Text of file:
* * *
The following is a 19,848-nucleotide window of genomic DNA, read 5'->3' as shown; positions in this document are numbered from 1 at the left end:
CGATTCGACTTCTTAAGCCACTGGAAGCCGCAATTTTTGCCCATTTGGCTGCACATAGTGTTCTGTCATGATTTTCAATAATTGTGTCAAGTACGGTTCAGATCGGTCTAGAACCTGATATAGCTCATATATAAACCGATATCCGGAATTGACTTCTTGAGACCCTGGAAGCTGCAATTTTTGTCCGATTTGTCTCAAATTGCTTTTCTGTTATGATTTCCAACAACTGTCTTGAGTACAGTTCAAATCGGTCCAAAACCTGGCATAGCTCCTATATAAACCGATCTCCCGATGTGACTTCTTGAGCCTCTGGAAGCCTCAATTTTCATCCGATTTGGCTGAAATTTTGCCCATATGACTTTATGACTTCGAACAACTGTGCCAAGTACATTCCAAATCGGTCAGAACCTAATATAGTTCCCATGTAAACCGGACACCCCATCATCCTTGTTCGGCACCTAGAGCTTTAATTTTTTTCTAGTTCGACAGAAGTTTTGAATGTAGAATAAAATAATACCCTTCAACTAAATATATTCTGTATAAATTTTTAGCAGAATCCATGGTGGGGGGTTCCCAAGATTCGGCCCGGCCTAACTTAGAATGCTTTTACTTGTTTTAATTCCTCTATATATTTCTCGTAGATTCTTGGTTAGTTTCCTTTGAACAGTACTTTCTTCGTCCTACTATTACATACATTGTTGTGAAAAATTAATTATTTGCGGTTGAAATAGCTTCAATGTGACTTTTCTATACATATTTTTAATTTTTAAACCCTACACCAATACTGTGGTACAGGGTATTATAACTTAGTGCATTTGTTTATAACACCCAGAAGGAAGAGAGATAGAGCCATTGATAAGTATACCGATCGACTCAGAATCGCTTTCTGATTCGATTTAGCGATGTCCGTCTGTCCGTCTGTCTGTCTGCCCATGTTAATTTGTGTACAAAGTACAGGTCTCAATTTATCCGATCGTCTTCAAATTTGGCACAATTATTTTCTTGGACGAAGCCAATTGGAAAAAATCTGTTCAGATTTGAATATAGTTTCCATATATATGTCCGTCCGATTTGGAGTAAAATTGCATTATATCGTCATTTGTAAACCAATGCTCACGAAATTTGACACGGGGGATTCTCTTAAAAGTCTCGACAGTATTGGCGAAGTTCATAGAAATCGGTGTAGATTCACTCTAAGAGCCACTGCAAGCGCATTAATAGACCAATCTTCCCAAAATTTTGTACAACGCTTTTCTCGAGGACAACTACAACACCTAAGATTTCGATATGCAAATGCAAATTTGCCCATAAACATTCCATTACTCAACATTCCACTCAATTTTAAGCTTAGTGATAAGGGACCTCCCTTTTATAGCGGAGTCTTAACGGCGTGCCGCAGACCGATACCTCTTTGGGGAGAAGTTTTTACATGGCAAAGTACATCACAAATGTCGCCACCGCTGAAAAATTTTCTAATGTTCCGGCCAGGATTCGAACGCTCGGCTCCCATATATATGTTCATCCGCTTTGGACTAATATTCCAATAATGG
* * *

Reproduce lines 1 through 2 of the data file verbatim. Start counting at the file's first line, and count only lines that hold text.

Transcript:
The following is a 19,848-nucleotide window of genomic DNA, read 5'->3' as shown; positions in this document are numbered from 1 at the left end:
CGATTCGACTTCTTAAGCCACTGGAAGCCGCAATTTTTGCCCATTTGGCTGCACATAGTGTTCTGTCATGATTTTCAATAATTGTGTCAAGTACGGTTCAGATCGGTCTAGAACCTGATATAGCTCATATATAAACCGATATCCGGAATTGACTTCTTGAGACCCTGGAAGCTGCAATTTTTGTCCGATTTGTCTCAAATTGCTTTTCTGTTATGATTTCCAACAACTGTCTTGAGTACAGTTCAAATCGGTCCAAAACCTGGCATAGCTCCTATATAAACCGATCTCCCGATGTGACTTCTTGAGCCTCTGGAAGCCTCAATTTTCATCCGATTTGGCTGAAATTTTGCCCATATGACTTTATGACTTCGAACAACTGTGCCAAGTACATTCCAAATCGGTCAGAACCTAATATAGTTCCCATGTAAACCGGACACCCCATCATCCTTGTTCGGCACCTAGAGCTTTAATTTTTTTCTAGTTCGACAGAAGTTTTGAATGTAGAATAAAATAATACCCTTCAACTAAATATATTCTGTATAAATTTTTAGCAGAATCCATGGTGGGGGGTTCCCAAGATTCGGCCCGGCCTAACTTAGAATGCTTTTACTTGTTTTAATTCCTCTATATATTTCTCGTAGATTCTTGGTTAGTTTCCTTTGAACAGTACTTTCTTCGTCCTACTATTACATACATTGTTGTGAAAAATTAATTATTTGCGGTTGAAATAGCTTCAATGTGACTTTTCTATACATATTTTTAATTTTTAAACCCTACACCAATACTGTGGTACAGGGTATTATAACTTAGTGCATTTGTTTATAACACCCAGAAGGAAGAGAGATAGAGCCATTGATAAGTATACCGATCGACTCAGAATCGCTTTCTGATTCGATTTAGCGATGTCCGTCTGTCCGTCTGTCTGTCTGCCCATGTTAATTTGTGTACAAAGTACAGGTCTCAATTTATCCGATCGTCTTCAAATTTGGCACAATTATTTTCTTGGACGAAGCCAATTGGAAAAAATCTGTTCAGATTTGAATATAGTTTCCATATATATGTCCGTCCGATTTGGAGTAAAATTGCATTATATCGTCATTTGTAAACCAATGCTCACGAAATTTGACACGGGGGATTCTCTTAAAAGTCTCGACAGTATTGGCGAAGTTCATAGAAATCGGTGTAGATTCACTCTAAGAGCCACTGCAAGCGCATTAATAGACCAATCTTCCCAAAATTTTGTACAACGCTTTTCTCGAGGACAACTACAACACCTAAGATTTCGATATGCAAATGCAAATTTGCCCATAAACATTCCATTACTCAACATTCCACTCAATTTTAAGCTTAGTGATAAGGGACCTCCCTTTTATAGCGGAGTCTTAACGGCGTGCCGCAGACCGATACCTCTTTGGGGAGAAGTTTTTACATGGCAAAGTACATCACAAATGTCGCCACCGCTGAAAAATTTTCTAATGTTCCGGCCAGGATTCGAACGCTCGGCTCCCATATATATGTTCATCCGCTTTGGACTAATATTCCAATAATGG